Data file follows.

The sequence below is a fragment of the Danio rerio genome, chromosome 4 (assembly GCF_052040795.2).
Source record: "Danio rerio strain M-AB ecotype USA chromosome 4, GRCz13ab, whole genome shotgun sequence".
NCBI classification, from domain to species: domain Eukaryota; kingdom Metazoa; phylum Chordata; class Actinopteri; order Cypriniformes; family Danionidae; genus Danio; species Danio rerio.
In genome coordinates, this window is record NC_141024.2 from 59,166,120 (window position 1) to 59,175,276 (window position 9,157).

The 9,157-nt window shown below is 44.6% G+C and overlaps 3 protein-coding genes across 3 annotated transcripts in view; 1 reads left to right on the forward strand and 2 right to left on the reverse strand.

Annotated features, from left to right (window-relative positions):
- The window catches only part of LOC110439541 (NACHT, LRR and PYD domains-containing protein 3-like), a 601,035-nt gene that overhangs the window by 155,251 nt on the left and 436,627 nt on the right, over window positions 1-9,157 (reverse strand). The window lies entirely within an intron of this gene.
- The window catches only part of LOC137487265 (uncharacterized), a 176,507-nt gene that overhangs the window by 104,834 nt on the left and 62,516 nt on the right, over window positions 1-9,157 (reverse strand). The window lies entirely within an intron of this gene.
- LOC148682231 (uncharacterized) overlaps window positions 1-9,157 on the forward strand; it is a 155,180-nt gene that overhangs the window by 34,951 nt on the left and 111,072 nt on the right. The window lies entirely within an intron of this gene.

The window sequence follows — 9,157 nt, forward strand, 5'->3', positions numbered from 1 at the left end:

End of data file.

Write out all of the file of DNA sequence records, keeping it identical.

The sequence below is a fragment of the Danio rerio genome, chromosome 4 (assembly GCF_052040795.2).
Source record: "Danio rerio strain M-AB ecotype USA chromosome 4, GRCz13ab, whole genome shotgun sequence".
NCBI classification, from domain to species: domain Eukaryota; kingdom Metazoa; phylum Chordata; class Actinopteri; order Cypriniformes; family Danionidae; genus Danio; species Danio rerio.
In genome coordinates, this window is record NC_141024.2 from 59,166,120 (window position 1) to 59,175,276 (window position 9,157).

The 9,157-nt window shown below is 44.6% G+C and overlaps 3 protein-coding genes across 3 annotated transcripts in view; 1 reads left to right on the forward strand and 2 right to left on the reverse strand.

Annotated features, from left to right (window-relative positions):
- The window catches only part of LOC110439541 (NACHT, LRR and PYD domains-containing protein 3-like), a 601,035-nt gene that overhangs the window by 155,251 nt on the left and 436,627 nt on the right, over window positions 1-9,157 (reverse strand). The window lies entirely within an intron of this gene.
- The window catches only part of LOC137487265 (uncharacterized), a 176,507-nt gene that overhangs the window by 104,834 nt on the left and 62,516 nt on the right, over window positions 1-9,157 (reverse strand). The window lies entirely within an intron of this gene.
- LOC148682231 (uncharacterized) overlaps window positions 1-9,157 on the forward strand; it is a 155,180-nt gene that overhangs the window by 34,951 nt on the left and 111,072 nt on the right. The window lies entirely within an intron of this gene.

The window sequence follows — 9,157 nt, forward strand, 5'->3', positions numbered from 1 at the left end: